Public housing provide the hope of safety and shelter for Hawai‘i’s struggling families, and the opportunity to break the generational cycle of poverty. But conditions at some public housing projects in the state have deteriorated to an extent that the projects are running counter to their purpose, and the health of residents has been at risk.
LEJ, along with it’s co-counsel, represented over a thousand public housing residents living at the state’s two largest public housing projects, Kuhio Park Terrace and Mayor Wright Homes. The deplorable conditions at these projects included fire code violations; leaking and bursting plumbing; an almost total lack of hot water; vermin infestation including rats, roaches and bedbugs; overflowing trash piles; inoperable elevators; inconsistent security; and other hazardous and inaccessible conditions. Prior to the lawsuit, the state had been cited for life-threatening conditions at the projects. LEJ’s lawsuits resulted in the leveraging over $150 million in federal tax credits to Kuhio Park Terrace and millions of dollars in repairs completed at Mayor Wright.
The Case: Faletogo v. Hawai‘i
Kuhio Park Terrace and Kuhio Homes are two of the State of Hawaii’s largest housing projects. Despite years of federal oversight and receipt of substantial federal funds, the State has allowed these projects to become unsafe and unsanitary. They have failing elevators, unsavory staircases, frequent sewage backups, regular fires–and no working fire protection equipment, roaches, vermin, unsanitary trash disposal, and a complete lack of needed equipment to ensure access for disabled persons. The net effect are conditions where persons with respiratory disabilities and mobility disabilities are unable to access the project or are faced with choosing between unlivable conditions and the streets.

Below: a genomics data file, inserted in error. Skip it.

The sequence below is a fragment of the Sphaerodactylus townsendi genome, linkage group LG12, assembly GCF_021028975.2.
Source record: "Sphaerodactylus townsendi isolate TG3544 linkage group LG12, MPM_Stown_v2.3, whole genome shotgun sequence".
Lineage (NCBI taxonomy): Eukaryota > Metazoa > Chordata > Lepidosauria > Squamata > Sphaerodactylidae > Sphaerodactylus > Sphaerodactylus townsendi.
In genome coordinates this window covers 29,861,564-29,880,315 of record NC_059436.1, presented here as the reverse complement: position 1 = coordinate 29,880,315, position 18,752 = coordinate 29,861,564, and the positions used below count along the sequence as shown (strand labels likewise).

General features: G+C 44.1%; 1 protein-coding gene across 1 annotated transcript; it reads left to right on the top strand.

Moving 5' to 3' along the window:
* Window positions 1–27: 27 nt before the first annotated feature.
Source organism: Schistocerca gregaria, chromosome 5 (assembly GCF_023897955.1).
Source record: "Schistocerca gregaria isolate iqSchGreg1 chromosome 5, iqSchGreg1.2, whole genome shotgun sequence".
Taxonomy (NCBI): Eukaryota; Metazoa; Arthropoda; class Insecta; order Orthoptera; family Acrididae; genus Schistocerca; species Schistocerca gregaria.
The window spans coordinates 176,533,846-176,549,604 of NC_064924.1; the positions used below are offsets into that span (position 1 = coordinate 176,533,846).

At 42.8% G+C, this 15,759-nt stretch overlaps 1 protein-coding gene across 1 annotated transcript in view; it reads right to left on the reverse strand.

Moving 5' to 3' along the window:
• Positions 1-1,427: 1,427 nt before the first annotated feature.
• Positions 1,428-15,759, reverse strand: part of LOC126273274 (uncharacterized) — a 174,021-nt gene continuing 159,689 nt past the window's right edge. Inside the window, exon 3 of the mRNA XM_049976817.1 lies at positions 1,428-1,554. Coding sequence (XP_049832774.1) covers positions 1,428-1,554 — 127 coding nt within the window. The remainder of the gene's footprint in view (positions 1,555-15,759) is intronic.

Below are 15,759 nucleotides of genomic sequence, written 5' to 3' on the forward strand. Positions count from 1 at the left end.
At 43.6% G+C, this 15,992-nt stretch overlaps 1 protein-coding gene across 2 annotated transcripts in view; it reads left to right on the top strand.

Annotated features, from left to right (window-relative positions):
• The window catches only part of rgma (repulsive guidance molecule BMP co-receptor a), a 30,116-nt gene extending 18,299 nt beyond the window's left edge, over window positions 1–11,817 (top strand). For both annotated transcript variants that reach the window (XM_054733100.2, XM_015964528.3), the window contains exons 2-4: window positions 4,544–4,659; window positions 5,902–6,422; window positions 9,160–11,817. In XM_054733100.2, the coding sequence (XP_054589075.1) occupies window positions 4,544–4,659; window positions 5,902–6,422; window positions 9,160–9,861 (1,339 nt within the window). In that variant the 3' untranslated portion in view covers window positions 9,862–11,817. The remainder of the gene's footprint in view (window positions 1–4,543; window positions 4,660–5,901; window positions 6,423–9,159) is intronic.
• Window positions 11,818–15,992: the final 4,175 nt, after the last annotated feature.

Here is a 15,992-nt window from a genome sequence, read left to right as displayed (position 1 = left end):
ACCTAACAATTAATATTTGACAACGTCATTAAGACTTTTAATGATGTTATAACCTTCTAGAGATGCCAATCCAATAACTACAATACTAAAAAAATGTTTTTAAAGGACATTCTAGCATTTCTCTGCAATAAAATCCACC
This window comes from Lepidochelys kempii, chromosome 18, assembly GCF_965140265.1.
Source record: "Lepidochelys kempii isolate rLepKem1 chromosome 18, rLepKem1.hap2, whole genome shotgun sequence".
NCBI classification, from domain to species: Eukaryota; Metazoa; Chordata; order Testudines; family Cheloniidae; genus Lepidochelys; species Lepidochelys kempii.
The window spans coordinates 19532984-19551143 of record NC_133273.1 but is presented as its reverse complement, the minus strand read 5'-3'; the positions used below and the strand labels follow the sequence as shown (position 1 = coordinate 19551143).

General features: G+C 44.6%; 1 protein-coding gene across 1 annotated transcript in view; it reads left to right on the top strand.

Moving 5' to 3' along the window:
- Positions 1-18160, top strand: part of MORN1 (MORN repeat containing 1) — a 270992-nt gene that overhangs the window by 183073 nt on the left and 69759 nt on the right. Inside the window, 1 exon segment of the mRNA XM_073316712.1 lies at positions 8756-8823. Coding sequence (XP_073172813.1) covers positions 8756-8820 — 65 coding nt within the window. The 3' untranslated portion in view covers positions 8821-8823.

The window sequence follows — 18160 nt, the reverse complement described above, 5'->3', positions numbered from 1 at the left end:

For years, these horrible conditions have been public knowledge. They have also the subject of federal reviews by the United States Department of Housing and Urban Development–reviews that gave the State of Hawaii failing scores and found health and safety violations. Conditions at the project violate federal, state, and local housing codes. Nonetheless, the State of Hawaii has refused to take these issues seriously, resulting in a feeling of second-class citizenry of persons living at the projects.
Some of the conditions at issue in the cases are documented in the video below.